In 2009, I turned 40 years old. In 2009, I ran my first organized 5K. This is what is called a positive correlation. The older I get, the more I need to run. During this first frigid affair, I ran with a friend, who at 24, was also running his first 5K. He crossed the finish line about 2 minutes ahead of me. I was pleased.
After the race, the race winners were announced. My friend took home a third place medal in his age group, whereas I finished 7th in my age group. He gloated a bit, having reached the podium on his first try, but I was content to check how I fared against the rest of my peers. It turns out I crossed the line ahead of 8 others my age, and I felt good. It fed the little competitive demon inside of me. My friend saw me, and followed suit. It turns out he managed to finish third in a group of three. It took a little of the wind out of his sails, but my point is not to deflate my friend’s accomplishments.
I recently turned 43. This birthday had a special meaning for me and my loved ones.
On my 43rd birthday “eve”, while sitting on my couch, I decided to celebrate. I initiated and ran the inaugural Ken’s 43rd Birthday Eve Still Runnin’ Extravaganza Anywhere5K. This run had one entrant. It followed my usual course—past Missy, the old gray mutt holding court in her front yard, up a two-tenth mile hill, through back streets where kids played tag, and down a long curve back to my home. And then running the circuit two more times until I strode across the finish line on the good side of the 30-minute mark. I won.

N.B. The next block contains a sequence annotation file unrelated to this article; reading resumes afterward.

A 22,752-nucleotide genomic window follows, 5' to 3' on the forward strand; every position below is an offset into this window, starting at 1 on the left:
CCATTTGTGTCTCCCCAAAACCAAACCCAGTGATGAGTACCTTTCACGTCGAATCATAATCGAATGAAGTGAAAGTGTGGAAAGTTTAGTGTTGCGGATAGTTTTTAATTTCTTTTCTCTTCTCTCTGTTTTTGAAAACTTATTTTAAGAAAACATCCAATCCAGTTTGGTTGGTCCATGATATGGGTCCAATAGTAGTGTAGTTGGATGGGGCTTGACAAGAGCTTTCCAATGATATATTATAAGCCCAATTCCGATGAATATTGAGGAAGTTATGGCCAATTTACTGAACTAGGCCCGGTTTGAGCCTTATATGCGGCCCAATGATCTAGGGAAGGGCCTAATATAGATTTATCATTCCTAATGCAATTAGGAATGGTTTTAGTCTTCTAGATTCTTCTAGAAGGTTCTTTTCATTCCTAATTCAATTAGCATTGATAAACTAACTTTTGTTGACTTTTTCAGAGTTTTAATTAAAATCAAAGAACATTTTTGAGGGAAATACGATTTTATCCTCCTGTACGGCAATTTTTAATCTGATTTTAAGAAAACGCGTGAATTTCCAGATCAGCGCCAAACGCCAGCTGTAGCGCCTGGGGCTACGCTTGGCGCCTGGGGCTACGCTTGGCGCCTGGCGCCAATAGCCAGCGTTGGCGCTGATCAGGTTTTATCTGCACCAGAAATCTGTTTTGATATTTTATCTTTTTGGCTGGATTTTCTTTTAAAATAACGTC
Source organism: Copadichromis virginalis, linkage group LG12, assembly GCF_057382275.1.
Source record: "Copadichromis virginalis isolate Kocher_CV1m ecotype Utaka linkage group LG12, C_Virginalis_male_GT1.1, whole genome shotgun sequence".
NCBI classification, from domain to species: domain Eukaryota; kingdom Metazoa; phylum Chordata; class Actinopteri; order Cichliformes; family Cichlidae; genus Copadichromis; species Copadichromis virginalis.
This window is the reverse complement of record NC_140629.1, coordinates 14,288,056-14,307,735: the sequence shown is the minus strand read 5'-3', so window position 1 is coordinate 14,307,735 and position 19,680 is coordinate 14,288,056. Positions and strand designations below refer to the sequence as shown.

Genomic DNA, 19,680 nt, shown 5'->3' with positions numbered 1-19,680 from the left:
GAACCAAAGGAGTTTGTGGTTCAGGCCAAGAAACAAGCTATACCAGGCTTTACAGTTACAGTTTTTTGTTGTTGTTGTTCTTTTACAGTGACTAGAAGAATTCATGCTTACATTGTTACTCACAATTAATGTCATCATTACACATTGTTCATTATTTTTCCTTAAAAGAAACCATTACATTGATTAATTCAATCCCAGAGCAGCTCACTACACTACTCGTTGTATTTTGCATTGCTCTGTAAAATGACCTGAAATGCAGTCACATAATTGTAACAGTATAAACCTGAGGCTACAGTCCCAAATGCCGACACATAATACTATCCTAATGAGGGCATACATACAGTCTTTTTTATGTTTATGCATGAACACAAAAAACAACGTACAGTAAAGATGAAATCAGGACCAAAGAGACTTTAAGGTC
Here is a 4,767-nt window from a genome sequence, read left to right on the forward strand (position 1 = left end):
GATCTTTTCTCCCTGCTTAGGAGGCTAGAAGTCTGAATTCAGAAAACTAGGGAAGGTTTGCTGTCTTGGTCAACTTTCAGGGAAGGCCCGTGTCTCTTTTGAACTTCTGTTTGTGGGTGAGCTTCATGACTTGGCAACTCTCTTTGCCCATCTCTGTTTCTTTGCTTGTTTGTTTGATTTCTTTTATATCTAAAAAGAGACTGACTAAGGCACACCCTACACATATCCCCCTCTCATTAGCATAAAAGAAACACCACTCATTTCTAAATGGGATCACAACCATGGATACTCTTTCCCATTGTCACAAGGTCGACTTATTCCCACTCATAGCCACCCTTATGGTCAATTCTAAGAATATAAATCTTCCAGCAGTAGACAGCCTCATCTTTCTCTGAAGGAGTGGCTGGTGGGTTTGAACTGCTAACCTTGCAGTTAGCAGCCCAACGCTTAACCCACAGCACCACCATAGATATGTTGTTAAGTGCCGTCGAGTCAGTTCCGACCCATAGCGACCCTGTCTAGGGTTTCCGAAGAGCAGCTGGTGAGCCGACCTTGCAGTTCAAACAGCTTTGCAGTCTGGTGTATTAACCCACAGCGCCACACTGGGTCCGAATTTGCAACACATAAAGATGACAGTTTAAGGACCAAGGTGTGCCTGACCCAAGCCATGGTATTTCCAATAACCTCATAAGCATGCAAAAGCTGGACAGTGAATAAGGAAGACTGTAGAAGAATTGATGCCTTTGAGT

Starting a running program, especially for the “over 40″ crowd, can be daunting. Actually, it can be downright painful. We have a mile-long list of things to do and little time to complete it. You owe it to yourself and your loved ones to find the time.
Below are five tips that may help you on your way to better health.
Just to be clear, I don’t run–I jog. When I lace up my shoes, I do so in the spirit of survival, not competition. I turned 40 a few years back, and like many men my age, I panicked. If you don’t believe me, just look at the results of any local 5K. The age groups really begin to stack up around 40 and above.
Don’t be fooled, though. There are many fast and talented runners in the Master’s (euphemism for ‘old’) Class. It is just that I am not, nor do I ever want to be, one of them. I am more concerned with my heart rate than my ‘splits’. I check my blood pressure, not my stopwatch.